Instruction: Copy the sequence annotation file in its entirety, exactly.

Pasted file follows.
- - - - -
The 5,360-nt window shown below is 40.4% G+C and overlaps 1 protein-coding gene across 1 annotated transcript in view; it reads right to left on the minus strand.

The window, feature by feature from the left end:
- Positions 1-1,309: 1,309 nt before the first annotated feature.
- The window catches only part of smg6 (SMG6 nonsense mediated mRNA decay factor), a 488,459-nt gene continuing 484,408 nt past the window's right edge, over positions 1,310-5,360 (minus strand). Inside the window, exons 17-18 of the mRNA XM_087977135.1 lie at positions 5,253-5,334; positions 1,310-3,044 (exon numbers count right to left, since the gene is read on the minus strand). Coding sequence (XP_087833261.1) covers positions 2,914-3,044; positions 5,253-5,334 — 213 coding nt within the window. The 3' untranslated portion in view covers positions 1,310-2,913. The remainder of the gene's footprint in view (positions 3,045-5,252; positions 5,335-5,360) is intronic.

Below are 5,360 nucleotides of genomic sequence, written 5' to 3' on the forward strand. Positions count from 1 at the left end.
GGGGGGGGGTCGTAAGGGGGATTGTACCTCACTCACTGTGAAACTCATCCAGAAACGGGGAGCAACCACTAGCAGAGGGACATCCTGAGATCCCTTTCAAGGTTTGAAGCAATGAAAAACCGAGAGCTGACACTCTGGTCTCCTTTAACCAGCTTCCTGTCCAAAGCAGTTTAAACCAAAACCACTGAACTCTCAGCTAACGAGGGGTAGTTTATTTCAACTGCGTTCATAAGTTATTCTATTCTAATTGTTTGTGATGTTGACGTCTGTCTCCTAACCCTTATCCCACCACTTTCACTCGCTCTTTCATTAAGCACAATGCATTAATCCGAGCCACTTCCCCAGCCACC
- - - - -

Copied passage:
The 5,360-nt window shown below is 40.4% G+C and overlaps 1 protein-coding gene across 1 annotated transcript in view; it reads right to left on the minus strand.

The window, feature by feature from the left end:
- Positions 1-1,309: 1,309 nt before the first annotated feature.
- The window catches only part of smg6 (SMG6 nonsense mediated mRNA decay factor), a 488,459-nt gene continuing 484,408 nt past the window's right edge, over positions 1,310-5,360 (minus strand). Inside the window, exons 17-18 of the mRNA XM_087977135.1 lie at positions 5,253-5,334; positions 1,310-3,044 (exon numbers count right to left, since the gene is read on the minus strand). Coding sequence (XP_087833261.1) covers positions 2,914-3,044; positions 5,253-5,334 — 213 coding nt within the window. The 3' untranslated portion in view covers positions 1,310-2,913. The remainder of the gene's footprint in view (positions 3,045-5,252; positions 5,335-5,360) is intronic.

Below are 5,360 nucleotides of genomic sequence, written 5' to 3' on the forward strand. Positions count from 1 at the left end.
GGGGGGGGGTCGTAAGGGGGATTGTACCTCACTCACTGTGAAACTCATCCAGAAACGGGGAGCAACCACTAGCAGAGGGACATCCTGAGATCCCTTTCAAGGTTTGAAGCAATGAAAAACCGAGAGCTGACACTCTGGTCTCCTTTAACCAGCTTCCTGTCCAAAGCAGTTTAAACCAAAACCACTGAACTCTCAGCTAACGAGGGGTAGTTTATTTCAACTGCGTTCATAAGTTATTCTATTCTAATTGTTTGTGATGTTGACGTCTGTCTCCTAACCCTTATCCCACCACTTTCACTCGCTCTTTCATTAAGCACAATGCATTAATCCGAGCCACTTCCCCAGCCACC